The complex of two buildings uses a “brutalist” approach to design, one that “expresses itself in the use of exposed concrete and tinted windows treated as voids or holes in the solid mass of the exterior walls,” according to the Hunter Report.

Its designers were Alfred Clauss and Jane West Clauss, husband and wife architects who worked in the international style and other modern styles.

As the Hunter report continues, “Clauss was born and trained in Germany and graduated from the Munich Technical Institute in 1926. He came to prominence working for Ludwig Mies van der Rohe (one of the founders of the international style of architecture) for the Barcelona World’s Fair of 1929. This experience placed him squarely at the forefront of the modernist architecture movement in Europe, an experience he would use to his advantage following emigration to the United States.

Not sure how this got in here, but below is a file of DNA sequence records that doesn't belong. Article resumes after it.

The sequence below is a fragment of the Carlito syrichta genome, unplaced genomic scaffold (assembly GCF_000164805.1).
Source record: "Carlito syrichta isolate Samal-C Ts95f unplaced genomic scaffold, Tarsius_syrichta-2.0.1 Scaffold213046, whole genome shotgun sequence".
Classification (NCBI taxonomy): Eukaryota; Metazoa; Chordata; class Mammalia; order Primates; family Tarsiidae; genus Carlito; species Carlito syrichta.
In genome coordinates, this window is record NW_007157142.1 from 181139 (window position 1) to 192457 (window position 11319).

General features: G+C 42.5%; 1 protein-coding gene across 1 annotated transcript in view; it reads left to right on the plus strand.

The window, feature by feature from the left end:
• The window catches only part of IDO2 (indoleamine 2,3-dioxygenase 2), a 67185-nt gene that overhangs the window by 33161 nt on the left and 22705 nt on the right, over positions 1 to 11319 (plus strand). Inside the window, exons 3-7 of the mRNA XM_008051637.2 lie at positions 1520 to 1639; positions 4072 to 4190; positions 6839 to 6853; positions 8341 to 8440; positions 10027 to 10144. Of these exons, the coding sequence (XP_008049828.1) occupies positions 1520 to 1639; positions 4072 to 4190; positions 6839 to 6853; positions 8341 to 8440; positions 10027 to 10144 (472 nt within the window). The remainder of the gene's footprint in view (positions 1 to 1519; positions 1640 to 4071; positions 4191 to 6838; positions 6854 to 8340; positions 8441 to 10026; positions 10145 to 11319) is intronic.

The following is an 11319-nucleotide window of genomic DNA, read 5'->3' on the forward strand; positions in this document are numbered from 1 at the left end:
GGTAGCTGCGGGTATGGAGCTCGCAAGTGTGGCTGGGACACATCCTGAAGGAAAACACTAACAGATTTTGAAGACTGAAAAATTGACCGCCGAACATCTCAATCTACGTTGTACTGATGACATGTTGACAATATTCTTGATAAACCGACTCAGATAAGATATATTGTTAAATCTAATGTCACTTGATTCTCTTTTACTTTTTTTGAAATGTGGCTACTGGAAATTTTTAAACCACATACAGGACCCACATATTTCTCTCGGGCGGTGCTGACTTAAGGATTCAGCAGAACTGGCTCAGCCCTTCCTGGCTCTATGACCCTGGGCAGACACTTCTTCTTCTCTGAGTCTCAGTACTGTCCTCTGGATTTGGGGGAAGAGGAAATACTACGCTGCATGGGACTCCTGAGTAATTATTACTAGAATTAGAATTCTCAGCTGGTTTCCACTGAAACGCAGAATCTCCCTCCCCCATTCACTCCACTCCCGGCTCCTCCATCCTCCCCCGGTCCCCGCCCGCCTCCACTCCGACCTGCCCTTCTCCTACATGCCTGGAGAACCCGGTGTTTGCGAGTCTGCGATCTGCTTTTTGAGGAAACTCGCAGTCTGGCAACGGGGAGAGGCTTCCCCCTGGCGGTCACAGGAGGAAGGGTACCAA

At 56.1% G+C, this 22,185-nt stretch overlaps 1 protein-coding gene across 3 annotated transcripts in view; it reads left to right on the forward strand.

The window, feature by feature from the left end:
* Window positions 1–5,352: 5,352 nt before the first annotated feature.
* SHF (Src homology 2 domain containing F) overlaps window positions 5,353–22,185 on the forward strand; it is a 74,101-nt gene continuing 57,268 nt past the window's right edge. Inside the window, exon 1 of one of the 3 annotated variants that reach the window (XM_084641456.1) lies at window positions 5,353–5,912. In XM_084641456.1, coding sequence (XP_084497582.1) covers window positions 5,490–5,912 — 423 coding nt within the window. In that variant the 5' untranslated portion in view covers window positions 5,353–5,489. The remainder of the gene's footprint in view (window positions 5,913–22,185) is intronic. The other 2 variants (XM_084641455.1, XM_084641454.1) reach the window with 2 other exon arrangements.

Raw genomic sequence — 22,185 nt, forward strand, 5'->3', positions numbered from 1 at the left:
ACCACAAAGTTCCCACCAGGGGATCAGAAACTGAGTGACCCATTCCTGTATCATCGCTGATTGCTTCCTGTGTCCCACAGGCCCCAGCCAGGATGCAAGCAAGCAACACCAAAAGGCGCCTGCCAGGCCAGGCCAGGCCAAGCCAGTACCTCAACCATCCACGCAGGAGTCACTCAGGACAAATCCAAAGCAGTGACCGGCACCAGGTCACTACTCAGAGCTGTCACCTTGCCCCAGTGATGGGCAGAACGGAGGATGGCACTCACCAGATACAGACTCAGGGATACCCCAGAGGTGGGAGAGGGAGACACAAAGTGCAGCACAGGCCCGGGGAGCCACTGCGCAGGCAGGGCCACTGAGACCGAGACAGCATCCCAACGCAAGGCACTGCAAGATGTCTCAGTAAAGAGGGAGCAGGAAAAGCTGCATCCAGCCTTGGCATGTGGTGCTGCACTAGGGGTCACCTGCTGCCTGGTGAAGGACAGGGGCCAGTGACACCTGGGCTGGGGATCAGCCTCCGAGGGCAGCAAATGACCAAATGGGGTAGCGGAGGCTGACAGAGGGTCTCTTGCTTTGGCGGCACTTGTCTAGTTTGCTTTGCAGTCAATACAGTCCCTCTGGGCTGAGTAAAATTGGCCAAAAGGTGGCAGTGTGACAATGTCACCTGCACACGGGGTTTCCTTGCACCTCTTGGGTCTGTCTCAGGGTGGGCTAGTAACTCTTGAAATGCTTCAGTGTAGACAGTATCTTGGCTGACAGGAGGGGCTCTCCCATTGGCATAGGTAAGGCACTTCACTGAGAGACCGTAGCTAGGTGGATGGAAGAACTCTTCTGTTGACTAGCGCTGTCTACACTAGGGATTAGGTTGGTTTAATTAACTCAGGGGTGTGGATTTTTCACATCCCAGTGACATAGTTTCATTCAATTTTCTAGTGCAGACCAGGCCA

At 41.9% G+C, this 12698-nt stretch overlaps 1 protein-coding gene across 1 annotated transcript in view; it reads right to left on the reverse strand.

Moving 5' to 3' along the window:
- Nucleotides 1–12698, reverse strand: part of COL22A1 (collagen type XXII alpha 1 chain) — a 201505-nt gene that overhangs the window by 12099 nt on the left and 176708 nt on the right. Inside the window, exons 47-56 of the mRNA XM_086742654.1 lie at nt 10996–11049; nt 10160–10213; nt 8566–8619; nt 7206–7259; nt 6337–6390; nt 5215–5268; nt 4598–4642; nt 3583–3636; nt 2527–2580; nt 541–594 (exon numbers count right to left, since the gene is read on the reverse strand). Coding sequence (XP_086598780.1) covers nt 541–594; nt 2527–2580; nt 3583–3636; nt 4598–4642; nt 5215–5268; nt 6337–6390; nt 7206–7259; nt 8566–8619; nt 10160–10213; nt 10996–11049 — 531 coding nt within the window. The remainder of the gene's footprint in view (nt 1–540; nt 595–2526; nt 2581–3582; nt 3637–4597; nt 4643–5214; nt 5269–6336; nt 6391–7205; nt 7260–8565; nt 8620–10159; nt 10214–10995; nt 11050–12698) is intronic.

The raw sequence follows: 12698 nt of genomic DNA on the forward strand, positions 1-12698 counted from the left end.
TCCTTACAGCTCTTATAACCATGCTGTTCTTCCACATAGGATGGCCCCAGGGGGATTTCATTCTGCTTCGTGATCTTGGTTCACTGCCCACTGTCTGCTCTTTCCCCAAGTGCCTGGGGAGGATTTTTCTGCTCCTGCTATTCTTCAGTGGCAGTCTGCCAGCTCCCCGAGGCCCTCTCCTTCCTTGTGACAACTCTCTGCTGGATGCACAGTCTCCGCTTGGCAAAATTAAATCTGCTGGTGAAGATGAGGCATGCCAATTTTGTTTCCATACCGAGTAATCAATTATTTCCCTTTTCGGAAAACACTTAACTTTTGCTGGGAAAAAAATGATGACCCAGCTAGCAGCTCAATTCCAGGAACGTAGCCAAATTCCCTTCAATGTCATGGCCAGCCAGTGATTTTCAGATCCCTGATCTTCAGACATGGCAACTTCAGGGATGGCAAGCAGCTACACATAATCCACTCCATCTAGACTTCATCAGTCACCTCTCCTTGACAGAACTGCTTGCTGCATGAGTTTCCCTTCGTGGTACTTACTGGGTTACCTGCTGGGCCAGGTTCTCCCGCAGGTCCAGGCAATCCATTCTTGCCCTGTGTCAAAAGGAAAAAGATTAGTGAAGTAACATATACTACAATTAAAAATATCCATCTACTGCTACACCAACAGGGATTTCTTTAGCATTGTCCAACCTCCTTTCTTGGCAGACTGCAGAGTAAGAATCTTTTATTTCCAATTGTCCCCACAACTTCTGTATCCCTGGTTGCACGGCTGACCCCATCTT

“Clauss came to the United States in 1930, shortly thereafter winning an award for a prototype, all-steel-and-glass gasoline station for Standard Oil Company of Ohio. He worked for architects Howe and Lescaze on Philadelphia’s PSFS Building, a skyscraper of 1932 that is the first international-style skyscraper constructed in the United States and a National Historic Landmark.”

Clauss became a design presence in New York City and was represented in the Museum of Modern Art’s influential 1932 modern architecture exhibition. It was curated by noted architect Philip Johnson and featured designs from around the world, including work by Frank Lloyd Wright.

From 1934 to 1945, the Clausses collaborated on “Little Switzerland,” a Tennessee Valley Authority New Deal-era housing development credited with popularizing split-level homes in the United States and, according to Preservation New Jersey, “one of the earliest examples of the international style in the United States.”

The Hunter report adds that “West Clauss, a native of Minneapolis and graduate of the University of Minnesota in 1929, was the first American woman to work in the atelier of Le Corbusier (another major proponent of modernism in architecture and design) from 1932 to circa 1934.”